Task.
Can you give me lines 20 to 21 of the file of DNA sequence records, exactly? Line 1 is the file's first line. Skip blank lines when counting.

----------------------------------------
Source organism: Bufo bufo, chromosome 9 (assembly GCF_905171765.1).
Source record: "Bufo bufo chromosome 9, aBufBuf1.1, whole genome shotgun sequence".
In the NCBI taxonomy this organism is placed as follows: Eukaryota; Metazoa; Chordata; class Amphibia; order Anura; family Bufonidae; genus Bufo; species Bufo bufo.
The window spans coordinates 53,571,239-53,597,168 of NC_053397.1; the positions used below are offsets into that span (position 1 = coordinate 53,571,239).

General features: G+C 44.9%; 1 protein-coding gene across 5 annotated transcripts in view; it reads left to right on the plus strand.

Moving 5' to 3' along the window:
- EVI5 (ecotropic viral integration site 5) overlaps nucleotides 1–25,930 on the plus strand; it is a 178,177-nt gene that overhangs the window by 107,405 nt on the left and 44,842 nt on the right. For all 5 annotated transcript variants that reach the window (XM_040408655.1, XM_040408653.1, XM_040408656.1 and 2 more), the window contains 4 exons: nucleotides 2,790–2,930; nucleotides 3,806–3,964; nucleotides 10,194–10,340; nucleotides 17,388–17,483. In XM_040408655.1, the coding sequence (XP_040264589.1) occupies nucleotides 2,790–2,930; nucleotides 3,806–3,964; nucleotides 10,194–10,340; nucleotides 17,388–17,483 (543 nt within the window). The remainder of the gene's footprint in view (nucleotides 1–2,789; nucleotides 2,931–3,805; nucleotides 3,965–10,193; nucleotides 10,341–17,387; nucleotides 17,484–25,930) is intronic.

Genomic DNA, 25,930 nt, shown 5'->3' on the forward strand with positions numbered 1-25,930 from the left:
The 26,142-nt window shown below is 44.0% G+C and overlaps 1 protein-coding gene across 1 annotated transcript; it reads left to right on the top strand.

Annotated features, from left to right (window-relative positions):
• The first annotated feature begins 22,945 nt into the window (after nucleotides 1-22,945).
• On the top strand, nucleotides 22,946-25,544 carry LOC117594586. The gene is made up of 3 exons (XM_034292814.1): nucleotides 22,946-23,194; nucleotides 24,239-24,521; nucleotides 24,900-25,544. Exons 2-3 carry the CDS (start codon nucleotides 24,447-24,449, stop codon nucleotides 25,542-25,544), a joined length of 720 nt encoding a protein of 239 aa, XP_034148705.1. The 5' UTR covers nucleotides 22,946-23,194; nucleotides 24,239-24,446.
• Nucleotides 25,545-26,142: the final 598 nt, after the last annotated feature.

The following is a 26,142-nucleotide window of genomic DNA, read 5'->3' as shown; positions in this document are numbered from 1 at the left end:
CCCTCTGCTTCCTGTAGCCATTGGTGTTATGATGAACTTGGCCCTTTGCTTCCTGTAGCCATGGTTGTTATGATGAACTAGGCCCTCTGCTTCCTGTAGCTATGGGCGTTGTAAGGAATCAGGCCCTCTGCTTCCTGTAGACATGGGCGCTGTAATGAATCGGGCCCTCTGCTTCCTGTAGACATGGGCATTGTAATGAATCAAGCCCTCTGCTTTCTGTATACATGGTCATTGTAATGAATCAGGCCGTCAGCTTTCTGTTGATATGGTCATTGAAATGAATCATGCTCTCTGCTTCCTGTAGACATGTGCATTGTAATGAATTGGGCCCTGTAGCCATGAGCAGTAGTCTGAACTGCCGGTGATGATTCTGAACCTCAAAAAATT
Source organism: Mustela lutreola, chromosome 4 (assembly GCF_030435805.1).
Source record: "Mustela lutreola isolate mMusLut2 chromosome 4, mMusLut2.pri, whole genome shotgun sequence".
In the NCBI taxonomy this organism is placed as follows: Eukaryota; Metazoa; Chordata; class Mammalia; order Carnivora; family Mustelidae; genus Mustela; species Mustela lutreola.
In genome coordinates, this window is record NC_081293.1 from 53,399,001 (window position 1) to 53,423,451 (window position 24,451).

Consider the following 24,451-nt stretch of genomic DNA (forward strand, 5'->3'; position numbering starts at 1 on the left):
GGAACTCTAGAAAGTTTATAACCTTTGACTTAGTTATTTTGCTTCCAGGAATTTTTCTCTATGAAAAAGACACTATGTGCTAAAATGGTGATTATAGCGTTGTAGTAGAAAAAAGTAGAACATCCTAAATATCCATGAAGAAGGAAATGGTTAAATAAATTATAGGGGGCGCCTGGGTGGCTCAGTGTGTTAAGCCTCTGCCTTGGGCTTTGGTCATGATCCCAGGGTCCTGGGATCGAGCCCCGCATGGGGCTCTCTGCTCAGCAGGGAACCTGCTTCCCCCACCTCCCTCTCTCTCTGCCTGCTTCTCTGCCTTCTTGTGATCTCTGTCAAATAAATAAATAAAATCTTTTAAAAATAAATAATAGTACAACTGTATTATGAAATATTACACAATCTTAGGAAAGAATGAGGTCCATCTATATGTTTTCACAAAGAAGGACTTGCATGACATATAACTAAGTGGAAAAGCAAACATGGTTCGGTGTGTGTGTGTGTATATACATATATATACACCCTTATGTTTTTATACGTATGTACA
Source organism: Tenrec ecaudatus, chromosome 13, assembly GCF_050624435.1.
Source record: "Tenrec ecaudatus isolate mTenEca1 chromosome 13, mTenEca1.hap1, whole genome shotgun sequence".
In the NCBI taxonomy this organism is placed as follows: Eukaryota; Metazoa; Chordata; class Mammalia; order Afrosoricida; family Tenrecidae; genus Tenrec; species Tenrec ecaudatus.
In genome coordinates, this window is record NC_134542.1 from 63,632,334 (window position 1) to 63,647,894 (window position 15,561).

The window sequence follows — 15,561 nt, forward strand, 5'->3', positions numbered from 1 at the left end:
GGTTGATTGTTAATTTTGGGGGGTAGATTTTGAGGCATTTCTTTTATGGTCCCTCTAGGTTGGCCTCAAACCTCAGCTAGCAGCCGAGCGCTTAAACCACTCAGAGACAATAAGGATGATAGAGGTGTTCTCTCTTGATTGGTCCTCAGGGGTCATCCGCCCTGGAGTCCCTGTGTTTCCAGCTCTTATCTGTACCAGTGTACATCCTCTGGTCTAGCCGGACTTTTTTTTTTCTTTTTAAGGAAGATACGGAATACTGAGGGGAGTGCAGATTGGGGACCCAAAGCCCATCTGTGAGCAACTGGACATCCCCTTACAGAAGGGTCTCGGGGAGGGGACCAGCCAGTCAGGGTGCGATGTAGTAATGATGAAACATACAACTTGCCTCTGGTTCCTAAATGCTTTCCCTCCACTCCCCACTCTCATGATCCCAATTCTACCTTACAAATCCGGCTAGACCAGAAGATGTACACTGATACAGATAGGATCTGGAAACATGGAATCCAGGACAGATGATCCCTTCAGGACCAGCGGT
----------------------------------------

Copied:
Consider the following 24,451-nt stretch of genomic DNA (forward strand, 5'->3'; position numbering starts at 1 on the left):
GGAACTCTAGAAAGTTTATAACCTTTGACTTAGTTATTTTGCTTCCAGGAATTTTTCTCTATGAAAAAGACACTATGTGCTAAAATGGTGATTATAGCGTTGTAGTAGAAAAAAGTAGAACATCCTAAATATCCATGAAGAAGGAAATGGTTAAATAAATTATAGGGGGCGCCTGGGTGGCTCAGTGTGTTAAGCCTCTGCCTTGGGCTTTGGTCATGATCCCAGGGTCCTGGGATCGAGCCCCGCATGGGGCTCTCTGCTCAGCAGGGAACCTGCTTCCCCCACCTCCCTCTCTCTCTGCCTGCTTCTCTGCCTTCTTGTGATCTCTGTCAAATAAATAAATAAAATCTTTTAAAAATAAATAATAGTACAACTGTATTATGAAATATTACACAATCTTAGGAAAGAATGAGGTCCATCTATATGTTTTCACAAAGAAGGACTTGCATGACATATAACTAAGTGGAAAAGCAAACATGGTTCGGTGTGTGTGTGTGTATATACATATATATACACCCTTATGTTTTTATACGTATGTACA